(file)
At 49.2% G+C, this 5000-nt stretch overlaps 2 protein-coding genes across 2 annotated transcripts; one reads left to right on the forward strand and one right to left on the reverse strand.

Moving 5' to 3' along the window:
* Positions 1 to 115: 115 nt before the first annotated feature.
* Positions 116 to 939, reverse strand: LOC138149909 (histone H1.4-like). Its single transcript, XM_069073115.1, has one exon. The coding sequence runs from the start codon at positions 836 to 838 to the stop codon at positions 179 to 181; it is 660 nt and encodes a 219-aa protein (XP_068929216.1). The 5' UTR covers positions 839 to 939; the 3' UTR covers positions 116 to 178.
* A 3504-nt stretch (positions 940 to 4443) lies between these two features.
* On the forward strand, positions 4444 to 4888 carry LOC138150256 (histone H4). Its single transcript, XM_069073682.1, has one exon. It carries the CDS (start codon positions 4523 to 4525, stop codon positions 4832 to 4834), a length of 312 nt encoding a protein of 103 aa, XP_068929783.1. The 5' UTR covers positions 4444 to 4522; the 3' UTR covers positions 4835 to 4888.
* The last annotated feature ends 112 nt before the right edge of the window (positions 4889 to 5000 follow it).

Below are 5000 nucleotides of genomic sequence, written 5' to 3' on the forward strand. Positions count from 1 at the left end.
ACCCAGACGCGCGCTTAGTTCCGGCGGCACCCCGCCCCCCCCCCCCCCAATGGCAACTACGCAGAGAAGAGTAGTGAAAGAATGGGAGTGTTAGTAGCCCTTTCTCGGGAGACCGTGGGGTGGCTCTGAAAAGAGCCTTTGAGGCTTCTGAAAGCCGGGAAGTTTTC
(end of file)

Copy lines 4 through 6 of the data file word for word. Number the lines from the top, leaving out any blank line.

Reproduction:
* Positions 116 to 939, reverse strand: LOC138149909 (histone H1.4-like). Its single transcript, XM_069073115.1, has one exon. The coding sequence runs from the start codon at positions 836 to 838 to the stop codon at positions 179 to 181; it is 660 nt and encodes a 219-aa protein (XP_068929216.1). The 5' UTR covers positions 839 to 939; the 3' UTR covers positions 116 to 178.
* A 3504-nt stretch (positions 940 to 4443) lies between these two features.
* On the forward strand, positions 4444 to 4888 carry LOC138150256 (histone H4). Its single transcript, XM_069073682.1, has one exon. It carries the CDS (start codon positions 4523 to 4525, stop codon positions 4832 to 4834), a length of 312 nt encoding a protein of 103 aa, XP_068929783.1. The 5' UTR covers positions 4444 to 4522; the 3' UTR covers positions 4835 to 4888.